Some of Australia’s best scallops hit the market this month
The Abrolhos scallop lives in abundance in Western Australian waters, and has the lowest water-to-protein ratio of any Australian variety. Coming onto the market in April, it’s set to become one of the biggest stars of Australian seafood. John Susman met the family behind the scallop farm.
The Golden Age of Piracy, around the 17th and 18th centuries, is thought of today as a colourful episode in history, packed full of adventure.
But historians don’t promote this idolisation. In reality, pirates were cruel and their lives were short; many died in battle or at the end of the hangman’s rope. Piracy also impacted trade, commerce and travel to the New World for decades.
In 1629, the Batavia was on its maiden voyage transporting silver and gold to the Dutch East Indies when it was wrecked on the Houtman Abrolhos island chain, off Geraldton on Australia’s mid-west coast. Most of the 341 people on board swam to safety, but once ashore, a small band of pirating mutineers embarked on a murderous rampage, killing 125 of the survivors. When a rescue ship arrived from Jakarta three months later, the mutineers were apprehended and executed. The ship sailed back to Indonesia with the few remaining survivors, leaving the perpetrators’ bodies dangling from the gallows in the relentless southerly wind.
Close to 400 years later, the Abrolhos are a seasonal home for hardy fishermen who select, rather than plunder, the bounty of these remote and wild waters.
The local McGowan family has been fishing the islands for years.
Brothers Geoff, Ross, Bob and Peter are first generation fishermen whose pioneering spirit and love of the ocean found them setting up a number of fisheries, before pioneering what was to become the Abrolhos Islands Scallop Fishery.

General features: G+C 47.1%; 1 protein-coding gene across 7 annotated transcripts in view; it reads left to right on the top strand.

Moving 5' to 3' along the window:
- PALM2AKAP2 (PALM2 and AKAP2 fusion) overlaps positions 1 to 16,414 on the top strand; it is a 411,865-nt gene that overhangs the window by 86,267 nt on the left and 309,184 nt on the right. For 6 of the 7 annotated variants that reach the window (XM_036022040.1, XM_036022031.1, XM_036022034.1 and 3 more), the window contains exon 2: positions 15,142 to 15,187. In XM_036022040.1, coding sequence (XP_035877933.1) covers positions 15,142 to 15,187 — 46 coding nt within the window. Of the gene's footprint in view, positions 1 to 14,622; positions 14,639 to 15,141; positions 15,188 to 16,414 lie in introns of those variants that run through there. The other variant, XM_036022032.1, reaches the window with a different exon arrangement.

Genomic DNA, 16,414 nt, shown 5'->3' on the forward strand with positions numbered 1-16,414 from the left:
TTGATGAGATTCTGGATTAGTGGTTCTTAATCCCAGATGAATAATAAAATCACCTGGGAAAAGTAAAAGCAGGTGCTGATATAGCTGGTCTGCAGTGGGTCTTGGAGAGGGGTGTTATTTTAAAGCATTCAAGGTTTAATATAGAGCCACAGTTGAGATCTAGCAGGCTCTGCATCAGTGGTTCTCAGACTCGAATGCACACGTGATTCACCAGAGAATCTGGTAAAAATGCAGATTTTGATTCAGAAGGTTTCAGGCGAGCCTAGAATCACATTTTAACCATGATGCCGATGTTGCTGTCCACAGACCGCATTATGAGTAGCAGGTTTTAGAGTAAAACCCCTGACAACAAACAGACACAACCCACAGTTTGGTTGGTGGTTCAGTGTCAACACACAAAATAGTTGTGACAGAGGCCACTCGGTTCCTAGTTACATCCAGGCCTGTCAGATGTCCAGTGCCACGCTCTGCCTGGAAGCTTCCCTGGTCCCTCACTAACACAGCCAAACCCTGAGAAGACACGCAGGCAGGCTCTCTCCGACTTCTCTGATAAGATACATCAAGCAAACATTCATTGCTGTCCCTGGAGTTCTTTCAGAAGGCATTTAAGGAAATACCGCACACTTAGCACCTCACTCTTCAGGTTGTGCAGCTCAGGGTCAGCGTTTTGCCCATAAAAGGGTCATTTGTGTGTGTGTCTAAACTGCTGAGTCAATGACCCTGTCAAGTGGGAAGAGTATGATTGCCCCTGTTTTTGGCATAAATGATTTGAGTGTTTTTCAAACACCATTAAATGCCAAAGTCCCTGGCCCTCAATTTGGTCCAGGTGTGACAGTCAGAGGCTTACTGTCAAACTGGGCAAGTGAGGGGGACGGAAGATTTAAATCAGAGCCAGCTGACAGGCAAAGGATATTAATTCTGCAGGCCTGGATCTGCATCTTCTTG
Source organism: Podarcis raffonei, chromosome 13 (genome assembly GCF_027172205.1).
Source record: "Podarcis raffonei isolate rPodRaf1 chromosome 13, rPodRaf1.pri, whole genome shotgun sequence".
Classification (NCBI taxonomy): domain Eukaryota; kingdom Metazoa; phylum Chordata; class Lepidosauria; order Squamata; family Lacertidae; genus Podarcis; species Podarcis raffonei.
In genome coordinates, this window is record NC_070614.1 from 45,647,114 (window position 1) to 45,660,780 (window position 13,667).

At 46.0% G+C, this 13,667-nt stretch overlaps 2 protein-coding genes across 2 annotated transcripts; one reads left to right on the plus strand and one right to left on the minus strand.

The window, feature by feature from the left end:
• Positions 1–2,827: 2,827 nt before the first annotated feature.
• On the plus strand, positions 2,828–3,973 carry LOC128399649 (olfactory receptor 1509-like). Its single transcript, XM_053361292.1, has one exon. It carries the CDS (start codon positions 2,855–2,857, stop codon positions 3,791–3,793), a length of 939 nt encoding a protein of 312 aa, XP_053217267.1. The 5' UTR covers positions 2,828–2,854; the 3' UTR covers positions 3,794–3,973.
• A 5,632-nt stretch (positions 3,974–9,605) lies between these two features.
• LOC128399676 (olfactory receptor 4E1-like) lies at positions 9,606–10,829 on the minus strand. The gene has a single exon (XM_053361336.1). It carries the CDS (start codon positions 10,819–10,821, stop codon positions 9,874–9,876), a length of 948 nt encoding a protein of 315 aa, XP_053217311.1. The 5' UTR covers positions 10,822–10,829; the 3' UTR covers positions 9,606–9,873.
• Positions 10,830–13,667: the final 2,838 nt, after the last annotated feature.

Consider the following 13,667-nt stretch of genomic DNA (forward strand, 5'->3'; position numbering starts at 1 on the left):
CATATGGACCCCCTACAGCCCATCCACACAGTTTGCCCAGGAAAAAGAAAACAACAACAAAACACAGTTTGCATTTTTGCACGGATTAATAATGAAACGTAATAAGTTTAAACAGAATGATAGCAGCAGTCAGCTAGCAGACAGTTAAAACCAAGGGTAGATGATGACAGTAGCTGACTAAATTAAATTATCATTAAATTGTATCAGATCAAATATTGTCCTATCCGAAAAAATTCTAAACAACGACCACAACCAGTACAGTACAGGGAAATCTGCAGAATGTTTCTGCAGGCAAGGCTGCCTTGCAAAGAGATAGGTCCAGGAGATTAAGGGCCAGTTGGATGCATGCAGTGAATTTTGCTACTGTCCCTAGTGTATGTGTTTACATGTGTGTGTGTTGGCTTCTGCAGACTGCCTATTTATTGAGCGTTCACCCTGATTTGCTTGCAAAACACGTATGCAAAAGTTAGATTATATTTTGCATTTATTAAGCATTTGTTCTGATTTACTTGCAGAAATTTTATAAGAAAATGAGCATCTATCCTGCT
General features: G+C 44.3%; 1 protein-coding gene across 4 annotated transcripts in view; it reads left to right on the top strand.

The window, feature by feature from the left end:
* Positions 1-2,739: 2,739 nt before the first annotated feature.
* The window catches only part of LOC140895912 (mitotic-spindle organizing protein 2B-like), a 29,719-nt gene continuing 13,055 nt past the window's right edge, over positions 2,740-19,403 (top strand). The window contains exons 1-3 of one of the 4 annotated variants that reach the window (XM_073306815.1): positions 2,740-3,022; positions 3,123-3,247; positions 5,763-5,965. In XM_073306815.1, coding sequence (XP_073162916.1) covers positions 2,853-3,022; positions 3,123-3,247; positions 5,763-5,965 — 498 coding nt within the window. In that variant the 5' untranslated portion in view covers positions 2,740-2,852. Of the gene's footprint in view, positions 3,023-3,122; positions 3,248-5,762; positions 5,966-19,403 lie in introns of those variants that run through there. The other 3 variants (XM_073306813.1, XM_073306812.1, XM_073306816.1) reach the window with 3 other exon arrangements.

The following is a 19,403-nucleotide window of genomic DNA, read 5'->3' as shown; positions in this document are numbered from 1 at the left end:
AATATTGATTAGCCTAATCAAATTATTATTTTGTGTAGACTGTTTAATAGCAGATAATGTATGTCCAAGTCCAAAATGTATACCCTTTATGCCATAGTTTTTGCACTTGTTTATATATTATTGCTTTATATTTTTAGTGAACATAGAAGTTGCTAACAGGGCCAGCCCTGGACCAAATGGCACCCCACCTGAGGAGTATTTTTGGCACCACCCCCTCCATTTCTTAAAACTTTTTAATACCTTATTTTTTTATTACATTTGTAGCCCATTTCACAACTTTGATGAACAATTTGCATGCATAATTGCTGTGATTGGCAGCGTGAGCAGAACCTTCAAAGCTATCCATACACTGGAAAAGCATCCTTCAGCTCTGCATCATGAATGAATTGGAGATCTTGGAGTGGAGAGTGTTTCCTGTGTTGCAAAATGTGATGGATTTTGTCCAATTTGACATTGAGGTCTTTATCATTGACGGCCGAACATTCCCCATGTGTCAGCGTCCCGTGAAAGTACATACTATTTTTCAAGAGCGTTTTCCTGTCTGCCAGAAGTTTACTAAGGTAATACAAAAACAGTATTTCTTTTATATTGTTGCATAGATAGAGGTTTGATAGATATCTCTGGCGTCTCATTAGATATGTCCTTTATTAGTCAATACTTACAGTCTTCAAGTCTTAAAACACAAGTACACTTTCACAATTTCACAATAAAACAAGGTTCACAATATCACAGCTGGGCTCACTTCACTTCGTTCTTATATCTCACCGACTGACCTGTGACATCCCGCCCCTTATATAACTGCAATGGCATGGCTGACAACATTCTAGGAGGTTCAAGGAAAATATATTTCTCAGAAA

Comprising 122 low-lying coral-fringed islands, the Abrolhos stretch across 100 kilometres of Indian Ocean, and the surrounding reef communities form one of Western Australia’s unique marine areas.
Lying in the stream of the warm, southward-flowing Leeuwin Current, the marine environment is a meeting place for tropical and temperate marine life.
Several species of scallops live on this coastline, but only the southern saucer scallop (Amusium balloti, or Abrolhos scallop), is abundant enough to support a commercial fishery in the environmentally sensitive area.
Abrolhos scallops feed on minute plants and animals that they digest by filtering water through their gills. The large, dense meat and unique flavour reflects the islands’ unique microclimate and water quality.
The Abrolhos scallop is an active swimmer, meaning it has a very strong the adductor (the part of the scallop we eat). The result of this activity is a scallop that has the lowest water-to-protein level of any in Australia, which is evident in its incredible sweetness and buttery texture.
The McGowans’ fishing method is trawling, which, unlike dredging, has a low impact on the sea floor or other marine life in the fishing zone. Although Abrolhos scallops settle on the sea bed, the sound of the fishing gear disturbs them, and they swim upwards into the nets.
Using short trawl shots of less than 45 minutes, the scallops land on deck live and quickly get dry-shucked, thus avoiding any exposure to freshwater.
The combination of the natural environment, the fishing and the processing, Abrolhos scallops are typified by their natural sweetness and long, umami-rich back palate with light notes of melon and crayfish. The firm yet yielding texture makes it versatile raw or cooked.
The Abrolhos scallop is coming to the market this month, ready to use throughout the season from April to October. It’s no surprise it’s set to become one of the stars of Australian seafood in 2019.
This article was first published in foodservice's April 2019 issue. Read the digital magazine here.